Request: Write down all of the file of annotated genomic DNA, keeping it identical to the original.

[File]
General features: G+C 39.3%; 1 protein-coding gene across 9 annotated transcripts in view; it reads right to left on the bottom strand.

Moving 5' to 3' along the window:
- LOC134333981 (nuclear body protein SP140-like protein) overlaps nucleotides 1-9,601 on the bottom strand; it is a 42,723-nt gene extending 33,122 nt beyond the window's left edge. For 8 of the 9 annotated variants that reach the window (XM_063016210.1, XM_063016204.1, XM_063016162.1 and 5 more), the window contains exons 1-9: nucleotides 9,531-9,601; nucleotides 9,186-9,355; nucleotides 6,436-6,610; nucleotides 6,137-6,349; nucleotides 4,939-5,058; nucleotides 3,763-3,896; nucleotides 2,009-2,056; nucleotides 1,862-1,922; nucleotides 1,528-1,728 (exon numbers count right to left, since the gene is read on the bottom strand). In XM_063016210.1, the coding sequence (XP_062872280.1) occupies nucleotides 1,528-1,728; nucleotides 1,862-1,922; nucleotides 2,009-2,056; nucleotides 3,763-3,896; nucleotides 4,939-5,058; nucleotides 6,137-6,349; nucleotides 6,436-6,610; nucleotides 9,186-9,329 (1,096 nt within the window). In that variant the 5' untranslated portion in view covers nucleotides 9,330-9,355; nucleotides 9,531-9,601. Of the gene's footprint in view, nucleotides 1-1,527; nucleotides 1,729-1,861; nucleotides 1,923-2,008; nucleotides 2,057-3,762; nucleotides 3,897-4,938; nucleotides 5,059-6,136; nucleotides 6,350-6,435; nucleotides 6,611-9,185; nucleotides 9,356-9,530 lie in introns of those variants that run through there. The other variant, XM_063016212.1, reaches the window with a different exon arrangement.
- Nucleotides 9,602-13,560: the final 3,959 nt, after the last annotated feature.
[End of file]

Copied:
General features: G+C 39.3%; 1 protein-coding gene across 9 annotated transcripts in view; it reads right to left on the bottom strand.

Moving 5' to 3' along the window:
- LOC134333981 (nuclear body protein SP140-like protein) overlaps nucleotides 1-9,601 on the bottom strand; it is a 42,723-nt gene extending 33,122 nt beyond the window's left edge. For 8 of the 9 annotated variants that reach the window (XM_063016210.1, XM_063016204.1, XM_063016162.1 and 5 more), the window contains exons 1-9: nucleotides 9,531-9,601; nucleotides 9,186-9,355; nucleotides 6,436-6,610; nucleotides 6,137-6,349; nucleotides 4,939-5,058; nucleotides 3,763-3,896; nucleotides 2,009-2,056; nucleotides 1,862-1,922; nucleotides 1,528-1,728 (exon numbers count right to left, since the gene is read on the bottom strand). In XM_063016210.1, the coding sequence (XP_062872280.1) occupies nucleotides 1,528-1,728; nucleotides 1,862-1,922; nucleotides 2,009-2,056; nucleotides 3,763-3,896; nucleotides 4,939-5,058; nucleotides 6,137-6,349; nucleotides 6,436-6,610; nucleotides 9,186-9,329 (1,096 nt within the window). In that variant the 5' untranslated portion in view covers nucleotides 9,330-9,355; nucleotides 9,531-9,601. Of the gene's footprint in view, nucleotides 1-1,527; nucleotides 1,729-1,861; nucleotides 1,923-2,008; nucleotides 2,057-3,762; nucleotides 3,897-4,938; nucleotides 5,059-6,136; nucleotides 6,350-6,435; nucleotides 6,611-9,185; nucleotides 9,356-9,530 lie in introns of those variants that run through there. The other variant, XM_063016212.1, reaches the window with a different exon arrangement.
- Nucleotides 9,602-13,560: the final 3,959 nt, after the last annotated feature.